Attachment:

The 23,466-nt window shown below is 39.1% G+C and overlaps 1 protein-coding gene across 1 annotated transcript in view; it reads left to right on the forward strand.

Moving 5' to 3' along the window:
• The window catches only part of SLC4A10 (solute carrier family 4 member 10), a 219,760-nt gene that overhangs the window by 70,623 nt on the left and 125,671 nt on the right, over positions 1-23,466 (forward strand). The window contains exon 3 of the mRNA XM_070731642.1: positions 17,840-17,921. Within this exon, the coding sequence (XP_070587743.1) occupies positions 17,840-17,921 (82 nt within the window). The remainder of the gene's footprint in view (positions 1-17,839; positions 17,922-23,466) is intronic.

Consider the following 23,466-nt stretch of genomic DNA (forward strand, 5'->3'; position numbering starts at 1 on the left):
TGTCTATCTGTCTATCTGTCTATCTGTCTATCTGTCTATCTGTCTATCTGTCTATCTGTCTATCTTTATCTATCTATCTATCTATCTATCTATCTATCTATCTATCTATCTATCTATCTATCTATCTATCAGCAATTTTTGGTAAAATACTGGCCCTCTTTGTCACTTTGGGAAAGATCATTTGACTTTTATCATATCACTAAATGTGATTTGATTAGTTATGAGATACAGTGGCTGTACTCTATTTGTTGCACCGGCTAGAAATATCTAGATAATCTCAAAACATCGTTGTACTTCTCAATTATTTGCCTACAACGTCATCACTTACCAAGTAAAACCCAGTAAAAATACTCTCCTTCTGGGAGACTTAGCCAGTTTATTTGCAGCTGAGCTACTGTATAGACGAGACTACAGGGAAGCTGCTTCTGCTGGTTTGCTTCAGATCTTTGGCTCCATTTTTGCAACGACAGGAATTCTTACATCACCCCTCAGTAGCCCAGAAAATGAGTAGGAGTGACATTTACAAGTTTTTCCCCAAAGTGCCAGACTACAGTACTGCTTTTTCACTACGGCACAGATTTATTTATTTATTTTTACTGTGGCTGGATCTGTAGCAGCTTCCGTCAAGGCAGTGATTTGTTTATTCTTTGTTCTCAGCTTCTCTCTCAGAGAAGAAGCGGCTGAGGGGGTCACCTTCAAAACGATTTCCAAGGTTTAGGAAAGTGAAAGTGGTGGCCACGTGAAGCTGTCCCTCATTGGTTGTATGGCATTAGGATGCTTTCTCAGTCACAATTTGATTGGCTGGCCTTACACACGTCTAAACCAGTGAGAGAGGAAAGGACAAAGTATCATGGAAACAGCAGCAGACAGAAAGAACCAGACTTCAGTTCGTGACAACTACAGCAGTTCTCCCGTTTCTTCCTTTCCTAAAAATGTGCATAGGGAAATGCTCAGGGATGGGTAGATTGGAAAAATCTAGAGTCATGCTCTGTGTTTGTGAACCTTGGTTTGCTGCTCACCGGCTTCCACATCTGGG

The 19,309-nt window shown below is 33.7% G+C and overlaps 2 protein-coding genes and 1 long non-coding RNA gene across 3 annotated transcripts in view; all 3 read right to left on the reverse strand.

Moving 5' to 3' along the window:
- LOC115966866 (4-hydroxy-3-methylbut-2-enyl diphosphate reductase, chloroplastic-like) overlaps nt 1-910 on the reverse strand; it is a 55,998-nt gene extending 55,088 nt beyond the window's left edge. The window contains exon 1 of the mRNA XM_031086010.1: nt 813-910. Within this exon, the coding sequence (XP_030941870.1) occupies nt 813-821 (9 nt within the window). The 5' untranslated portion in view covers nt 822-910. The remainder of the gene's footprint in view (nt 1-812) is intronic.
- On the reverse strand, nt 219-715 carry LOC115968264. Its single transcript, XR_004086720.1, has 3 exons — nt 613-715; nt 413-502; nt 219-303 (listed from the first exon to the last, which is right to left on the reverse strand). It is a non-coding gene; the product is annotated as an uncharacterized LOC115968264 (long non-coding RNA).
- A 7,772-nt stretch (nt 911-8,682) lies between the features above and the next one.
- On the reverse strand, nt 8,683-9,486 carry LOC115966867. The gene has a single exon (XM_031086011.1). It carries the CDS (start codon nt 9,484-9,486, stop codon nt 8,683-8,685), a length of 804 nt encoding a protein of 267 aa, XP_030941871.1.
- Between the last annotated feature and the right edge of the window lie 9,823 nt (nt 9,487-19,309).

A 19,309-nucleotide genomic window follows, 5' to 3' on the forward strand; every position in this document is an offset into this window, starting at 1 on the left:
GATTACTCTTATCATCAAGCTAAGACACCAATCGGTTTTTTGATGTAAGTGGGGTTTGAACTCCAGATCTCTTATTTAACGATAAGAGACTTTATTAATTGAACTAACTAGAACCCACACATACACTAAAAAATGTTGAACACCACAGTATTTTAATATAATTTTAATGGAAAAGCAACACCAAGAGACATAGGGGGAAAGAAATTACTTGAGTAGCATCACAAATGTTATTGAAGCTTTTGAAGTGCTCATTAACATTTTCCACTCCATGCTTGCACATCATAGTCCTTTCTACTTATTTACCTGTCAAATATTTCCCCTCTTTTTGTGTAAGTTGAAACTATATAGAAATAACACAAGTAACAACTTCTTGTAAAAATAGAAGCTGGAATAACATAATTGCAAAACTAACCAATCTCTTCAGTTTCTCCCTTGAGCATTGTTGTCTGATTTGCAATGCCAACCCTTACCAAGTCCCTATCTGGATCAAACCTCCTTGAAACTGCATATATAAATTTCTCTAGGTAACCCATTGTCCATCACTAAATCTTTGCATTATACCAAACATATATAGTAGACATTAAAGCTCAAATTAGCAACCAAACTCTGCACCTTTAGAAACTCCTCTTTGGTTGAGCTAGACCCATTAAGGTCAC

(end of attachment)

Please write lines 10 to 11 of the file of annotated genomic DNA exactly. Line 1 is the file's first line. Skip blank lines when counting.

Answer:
- A 7,772-nt stretch (nt 911-8,682) lies between the features above and the next one.
- On the reverse strand, nt 8,683-9,486 carry LOC115966867. The gene has a single exon (XM_031086011.1). It carries the CDS (start codon nt 9,484-9,486, stop codon nt 8,683-8,685), a length of 804 nt encoding a protein of 267 aa, XP_030941871.1.